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Adapting to a Changing World

Secondary

Description

In this unit, students assess individual and national opinions on climate change and explore strategies that communities are employing to adapt to aspects of climate change that are already affecting them or may affect them in the future. They will complete a survey on one's "climate change personality"and compare the class results to national results; distinguish between climate change mitigation and adaption; and read brief case studies about the insurance industry's response to climate change, the "Room for the River" program in the Netherlands, and city planning for heat waves. Based on these examples and knowledge of their own community, they will suggest possible adaptation strategies that will be most beneficial to their area. The teaching collection here can be applied as a stand alone day of instruction or as part of the complete Climate of Change InTeGrate Module. 

General Assessment

What skills does this resource explicitly teach?

The resource is particularly useful in strengthening student skills in reading and interpreting maps and graphs and in organizing and presenting material.

Strengths

The resource strengths include:

Relevance - discussion and debate over mitigation and adaptation strategies are likely to occupy a considerable amount of public discourse in the immediate and long term.

Pedagogy - the use of case studies within the context of a gallery walk requires students to take responsibility for their learning.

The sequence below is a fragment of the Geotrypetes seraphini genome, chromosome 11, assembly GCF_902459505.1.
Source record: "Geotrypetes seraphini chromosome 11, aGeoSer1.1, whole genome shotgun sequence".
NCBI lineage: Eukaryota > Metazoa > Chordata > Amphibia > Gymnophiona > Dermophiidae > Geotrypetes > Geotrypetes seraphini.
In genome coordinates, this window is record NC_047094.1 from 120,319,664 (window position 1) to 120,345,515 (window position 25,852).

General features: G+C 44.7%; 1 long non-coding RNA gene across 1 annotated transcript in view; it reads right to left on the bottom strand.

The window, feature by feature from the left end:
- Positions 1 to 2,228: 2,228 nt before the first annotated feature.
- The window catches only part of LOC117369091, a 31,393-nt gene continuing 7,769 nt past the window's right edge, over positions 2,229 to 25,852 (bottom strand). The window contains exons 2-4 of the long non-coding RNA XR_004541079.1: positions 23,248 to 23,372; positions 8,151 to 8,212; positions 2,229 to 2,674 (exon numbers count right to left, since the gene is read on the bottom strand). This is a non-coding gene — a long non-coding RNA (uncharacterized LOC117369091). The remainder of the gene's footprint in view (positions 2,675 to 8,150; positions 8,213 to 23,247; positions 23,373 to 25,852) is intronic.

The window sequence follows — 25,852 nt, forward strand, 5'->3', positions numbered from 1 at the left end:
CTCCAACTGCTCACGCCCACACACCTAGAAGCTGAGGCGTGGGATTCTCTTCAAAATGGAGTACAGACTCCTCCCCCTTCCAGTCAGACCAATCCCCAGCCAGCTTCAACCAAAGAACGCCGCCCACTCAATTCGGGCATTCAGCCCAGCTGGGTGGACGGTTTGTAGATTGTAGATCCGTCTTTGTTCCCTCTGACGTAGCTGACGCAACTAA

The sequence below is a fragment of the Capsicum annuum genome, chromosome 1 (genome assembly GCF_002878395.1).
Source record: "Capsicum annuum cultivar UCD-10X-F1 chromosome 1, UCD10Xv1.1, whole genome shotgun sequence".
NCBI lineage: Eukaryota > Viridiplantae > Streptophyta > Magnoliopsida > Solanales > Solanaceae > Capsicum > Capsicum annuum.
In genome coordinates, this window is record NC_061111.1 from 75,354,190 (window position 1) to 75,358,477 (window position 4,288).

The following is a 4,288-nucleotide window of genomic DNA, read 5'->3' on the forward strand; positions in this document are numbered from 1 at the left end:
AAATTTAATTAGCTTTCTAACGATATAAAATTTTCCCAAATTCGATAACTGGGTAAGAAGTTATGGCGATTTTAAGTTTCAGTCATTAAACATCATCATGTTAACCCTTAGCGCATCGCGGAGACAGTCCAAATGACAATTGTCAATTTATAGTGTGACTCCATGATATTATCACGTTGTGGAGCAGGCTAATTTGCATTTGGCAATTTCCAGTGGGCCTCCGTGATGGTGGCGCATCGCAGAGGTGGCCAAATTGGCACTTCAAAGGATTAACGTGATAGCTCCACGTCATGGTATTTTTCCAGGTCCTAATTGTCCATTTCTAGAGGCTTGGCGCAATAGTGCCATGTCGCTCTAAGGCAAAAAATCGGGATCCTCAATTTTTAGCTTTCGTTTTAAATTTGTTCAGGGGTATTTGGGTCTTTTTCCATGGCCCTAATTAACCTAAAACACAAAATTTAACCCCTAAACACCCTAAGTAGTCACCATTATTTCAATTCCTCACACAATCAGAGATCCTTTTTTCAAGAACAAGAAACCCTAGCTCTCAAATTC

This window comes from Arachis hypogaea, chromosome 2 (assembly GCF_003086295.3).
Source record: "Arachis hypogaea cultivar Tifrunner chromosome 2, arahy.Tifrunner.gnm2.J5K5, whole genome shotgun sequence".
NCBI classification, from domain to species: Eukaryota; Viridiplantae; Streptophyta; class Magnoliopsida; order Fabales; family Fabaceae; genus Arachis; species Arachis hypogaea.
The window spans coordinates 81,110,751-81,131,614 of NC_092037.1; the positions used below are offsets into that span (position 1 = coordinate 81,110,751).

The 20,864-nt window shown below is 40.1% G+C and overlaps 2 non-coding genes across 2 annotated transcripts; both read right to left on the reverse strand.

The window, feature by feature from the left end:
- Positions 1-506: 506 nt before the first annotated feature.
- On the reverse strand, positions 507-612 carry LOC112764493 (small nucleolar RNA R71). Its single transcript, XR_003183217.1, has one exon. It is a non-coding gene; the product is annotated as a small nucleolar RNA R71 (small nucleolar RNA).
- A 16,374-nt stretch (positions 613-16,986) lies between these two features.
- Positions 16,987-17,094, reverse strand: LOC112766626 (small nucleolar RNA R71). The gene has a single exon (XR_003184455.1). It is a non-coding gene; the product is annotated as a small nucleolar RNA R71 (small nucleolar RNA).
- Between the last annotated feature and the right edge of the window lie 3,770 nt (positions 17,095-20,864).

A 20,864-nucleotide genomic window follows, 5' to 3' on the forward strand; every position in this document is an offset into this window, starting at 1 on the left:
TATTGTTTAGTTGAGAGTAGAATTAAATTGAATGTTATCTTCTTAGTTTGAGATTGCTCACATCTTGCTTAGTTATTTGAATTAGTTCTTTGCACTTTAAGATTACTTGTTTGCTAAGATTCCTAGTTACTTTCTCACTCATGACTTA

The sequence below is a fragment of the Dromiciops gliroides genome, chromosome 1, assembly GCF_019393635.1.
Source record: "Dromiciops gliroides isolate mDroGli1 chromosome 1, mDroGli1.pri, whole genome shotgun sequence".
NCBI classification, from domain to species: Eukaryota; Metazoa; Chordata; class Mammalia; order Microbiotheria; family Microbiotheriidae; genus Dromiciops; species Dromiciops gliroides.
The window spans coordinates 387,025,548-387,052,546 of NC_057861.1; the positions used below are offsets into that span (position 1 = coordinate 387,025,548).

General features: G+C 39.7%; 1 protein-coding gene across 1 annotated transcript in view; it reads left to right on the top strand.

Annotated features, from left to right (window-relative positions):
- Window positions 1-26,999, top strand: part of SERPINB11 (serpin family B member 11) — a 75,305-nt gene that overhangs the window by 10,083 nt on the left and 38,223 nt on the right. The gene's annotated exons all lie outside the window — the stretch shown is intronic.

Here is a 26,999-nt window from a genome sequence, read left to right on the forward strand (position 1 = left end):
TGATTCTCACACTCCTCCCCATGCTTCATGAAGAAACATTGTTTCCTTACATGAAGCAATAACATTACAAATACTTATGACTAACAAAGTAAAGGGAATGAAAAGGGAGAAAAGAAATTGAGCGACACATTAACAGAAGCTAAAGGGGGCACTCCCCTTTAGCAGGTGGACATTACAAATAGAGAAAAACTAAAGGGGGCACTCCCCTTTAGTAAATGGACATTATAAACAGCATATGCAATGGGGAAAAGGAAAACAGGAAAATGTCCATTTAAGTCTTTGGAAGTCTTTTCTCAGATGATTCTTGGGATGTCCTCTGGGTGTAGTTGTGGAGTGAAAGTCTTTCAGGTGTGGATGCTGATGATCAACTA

Supporting materials - the resource has considerable background information to help teachers and students understand the complexity of the challenges involved in mitigation and adaptation strategies.

Recommendation of how and where to use it

Students should have an awareness of the concept of anthropogenic climate change due to greenhouse gas emissions, as well as measured trends in greenhouse gas emissions before undertaking this unit of study. It may be regarded as a concluding unit to a study of climate change that has had students investigate the causes and consequences of climate change. If this required background understanding is not in place, teachers may wish to make use of the other modules in this series.

Relevant Curriculum Units

The following tool will allow you to explore the relevant curriculum matches for this resource. To start, select a province listed below.

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  • British Columbia
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    • Grade 11
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      • Social Studies
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        • Social Studies 11: Human Geography
    • Grade 12
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      • Environmental Science
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        • Environmental Science 12: Human activities cause changes in the global climate system
      • Geography
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        • Geography 12:Weather and Climate
        • Physical Geography 12: Interactions between human activities and the atmosphere affect local and global weather and climate
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        • Urban Studies 12: Urban planning decisions and other government policies can dramatically affect the overall quality of life in cities